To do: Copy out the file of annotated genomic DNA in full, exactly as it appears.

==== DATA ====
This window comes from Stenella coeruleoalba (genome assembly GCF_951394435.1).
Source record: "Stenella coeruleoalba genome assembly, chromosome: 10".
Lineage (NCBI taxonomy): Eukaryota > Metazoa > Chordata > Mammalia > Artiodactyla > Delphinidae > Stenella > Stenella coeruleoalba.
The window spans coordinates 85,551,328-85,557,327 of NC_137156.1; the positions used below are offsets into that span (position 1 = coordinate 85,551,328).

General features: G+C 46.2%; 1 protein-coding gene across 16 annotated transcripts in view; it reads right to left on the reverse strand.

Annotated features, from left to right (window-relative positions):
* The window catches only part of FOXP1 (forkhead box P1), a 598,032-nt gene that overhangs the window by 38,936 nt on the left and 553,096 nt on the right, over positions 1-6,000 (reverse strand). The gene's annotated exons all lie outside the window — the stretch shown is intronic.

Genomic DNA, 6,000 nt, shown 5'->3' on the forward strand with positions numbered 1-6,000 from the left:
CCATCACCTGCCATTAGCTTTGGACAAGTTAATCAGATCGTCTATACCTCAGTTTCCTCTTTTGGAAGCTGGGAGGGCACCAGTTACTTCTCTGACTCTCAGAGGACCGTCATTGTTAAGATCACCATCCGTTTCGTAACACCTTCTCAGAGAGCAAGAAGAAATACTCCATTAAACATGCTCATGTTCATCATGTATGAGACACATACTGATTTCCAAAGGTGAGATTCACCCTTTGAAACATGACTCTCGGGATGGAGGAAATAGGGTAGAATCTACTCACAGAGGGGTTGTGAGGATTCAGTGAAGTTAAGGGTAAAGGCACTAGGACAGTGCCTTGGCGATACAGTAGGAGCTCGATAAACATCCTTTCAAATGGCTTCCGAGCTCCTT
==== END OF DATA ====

This window comes from Stenella coeruleoalba (genome assembly GCF_951394435.1).
Source record: "Stenella coeruleoalba genome assembly, chromosome: 10".
Lineage (NCBI taxonomy): Eukaryota > Metazoa > Chordata > Mammalia > Artiodactyla > Delphinidae > Stenella > Stenella coeruleoalba.
The window spans coordinates 85,551,328-85,557,327 of NC_137156.1; the positions used below are offsets into that span (position 1 = coordinate 85,551,328).

General features: G+C 46.2%; 1 protein-coding gene across 16 annotated transcripts in view; it reads right to left on the reverse strand.

Annotated features, from left to right (window-relative positions):
* The window catches only part of FOXP1 (forkhead box P1), a 598,032-nt gene that overhangs the window by 38,936 nt on the left and 553,096 nt on the right, over positions 1-6,000 (reverse strand). The gene's annotated exons all lie outside the window — the stretch shown is intronic.

Genomic DNA, 6,000 nt, shown 5'->3' on the forward strand with positions numbered 1-6,000 from the left:
CCATCACCTGCCATTAGCTTTGGACAAGTTAATCAGATCGTCTATACCTCAGTTTCCTCTTTTGGAAGCTGGGAGGGCACCAGTTACTTCTCTGACTCTCAGAGGACCGTCATTGTTAAGATCACCATCCGTTTCGTAACACCTTCTCAGAGAGCAAGAAGAAATACTCCATTAAACATGCTCATGTTCATCATGTATGAGACACATACTGATTTCCAAAGGTGAGATTCACCCTTTGAAACATGACTCTCGGGATGGAGGAAATAGGGTAGAATCTACTCACAGAGGGGTTGTGAGGATTCAGTGAAGTTAAGGGTAAAGGCACTAGGACAGTGCCTTGGCGATACAGTAGGAGCTCGATAAACATCCTTTCAAATGGCTTCCGAGCTCCTT